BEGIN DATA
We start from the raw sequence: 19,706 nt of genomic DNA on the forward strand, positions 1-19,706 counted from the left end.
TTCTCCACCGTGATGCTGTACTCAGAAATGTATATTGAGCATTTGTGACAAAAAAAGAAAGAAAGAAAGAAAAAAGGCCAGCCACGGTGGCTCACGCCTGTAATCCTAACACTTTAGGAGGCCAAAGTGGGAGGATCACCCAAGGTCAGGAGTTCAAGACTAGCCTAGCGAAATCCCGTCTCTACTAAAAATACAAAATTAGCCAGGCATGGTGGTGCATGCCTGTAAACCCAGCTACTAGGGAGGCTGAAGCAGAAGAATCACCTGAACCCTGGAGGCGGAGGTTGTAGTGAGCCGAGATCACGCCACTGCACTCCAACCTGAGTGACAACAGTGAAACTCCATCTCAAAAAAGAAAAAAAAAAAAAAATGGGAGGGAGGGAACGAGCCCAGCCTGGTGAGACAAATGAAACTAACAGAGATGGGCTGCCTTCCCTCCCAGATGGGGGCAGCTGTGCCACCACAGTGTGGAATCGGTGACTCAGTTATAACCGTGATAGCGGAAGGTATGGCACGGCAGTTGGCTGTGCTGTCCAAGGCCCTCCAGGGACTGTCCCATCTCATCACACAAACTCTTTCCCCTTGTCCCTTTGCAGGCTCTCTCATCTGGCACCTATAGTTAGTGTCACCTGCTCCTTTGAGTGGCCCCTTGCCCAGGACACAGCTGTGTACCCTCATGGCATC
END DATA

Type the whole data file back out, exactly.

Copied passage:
We start from the raw sequence: 19,706 nt of genomic DNA on the forward strand, positions 1-19,706 counted from the left end.
TTCTCCACCGTGATGCTGTACTCAGAAATGTATATTGAGCATTTGTGACAAAAAAAGAAAGAAAGAAAGAAAAAAGGCCAGCCACGGTGGCTCACGCCTGTAATCCTAACACTTTAGGAGGCCAAAGTGGGAGGATCACCCAAGGTCAGGAGTTCAAGACTAGCCTAGCGAAATCCCGTCTCTACTAAAAATACAAAATTAGCCAGGCATGGTGGTGCATGCCTGTAAACCCAGCTACTAGGGAGGCTGAAGCAGAAGAATCACCTGAACCCTGGAGGCGGAGGTTGTAGTGAGCCGAGATCACGCCACTGCACTCCAACCTGAGTGACAACAGTGAAACTCCATCTCAAAAAAGAAAAAAAAAAAAAAATGGGAGGGAGGGAACGAGCCCAGCCTGGTGAGACAAATGAAACTAACAGAGATGGGCTGCCTTCCCTCCCAGATGGGGGCAGCTGTGCCACCACAGTGTGGAATCGGTGACTCAGTTATAACCGTGATAGCGGAAGGTATGGCACGGCAGTTGGCTGTGCTGTCCAAGGCCCTCCAGGGACTGTCCCATCTCATCACACAAACTCTTTCCCCTTGTCCCTTTGCAGGCTCTCTCATCTGGCACCTATAGTTAGTGTCACCTGCTCCTTTGAGTGGCCCCTTGCCCAGGACACAGCTGTGTACCCTCATGGCATC